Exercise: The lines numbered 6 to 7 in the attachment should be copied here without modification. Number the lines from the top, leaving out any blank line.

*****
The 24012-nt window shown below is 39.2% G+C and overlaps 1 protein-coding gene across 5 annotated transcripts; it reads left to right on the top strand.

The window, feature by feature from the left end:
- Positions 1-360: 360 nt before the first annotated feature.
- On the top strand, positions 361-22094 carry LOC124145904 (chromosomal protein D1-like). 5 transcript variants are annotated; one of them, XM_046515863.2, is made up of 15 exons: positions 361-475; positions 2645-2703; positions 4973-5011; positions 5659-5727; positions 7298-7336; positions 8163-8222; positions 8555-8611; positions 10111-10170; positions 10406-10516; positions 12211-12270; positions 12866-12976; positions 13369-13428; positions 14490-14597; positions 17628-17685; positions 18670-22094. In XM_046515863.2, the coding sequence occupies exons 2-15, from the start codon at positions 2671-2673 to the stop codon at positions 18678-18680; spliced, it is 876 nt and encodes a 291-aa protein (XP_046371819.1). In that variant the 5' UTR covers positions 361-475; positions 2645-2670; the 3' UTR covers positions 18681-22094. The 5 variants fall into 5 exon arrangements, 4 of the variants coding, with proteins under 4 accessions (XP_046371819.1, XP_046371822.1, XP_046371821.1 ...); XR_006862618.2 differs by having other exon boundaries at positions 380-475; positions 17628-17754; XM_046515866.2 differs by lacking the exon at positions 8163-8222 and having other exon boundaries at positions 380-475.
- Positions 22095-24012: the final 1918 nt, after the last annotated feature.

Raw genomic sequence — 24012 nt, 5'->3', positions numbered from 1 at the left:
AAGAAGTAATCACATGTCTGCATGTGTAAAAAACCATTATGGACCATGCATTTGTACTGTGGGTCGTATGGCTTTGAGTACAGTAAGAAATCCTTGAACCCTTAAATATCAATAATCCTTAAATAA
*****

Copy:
Raw genomic sequence — 24012 nt, 5'->3', positions numbered from 1 at the left:
AAGAAGTAATCACATGTCTGCATGTGTAAAAAACCATTATGGACCATGCATTTGTACTGTGGGTCGTATGGCTTTGAGTACAGTAAGAAATCCTTGAACCCTTAAATATCAATAATCCTTAAATAA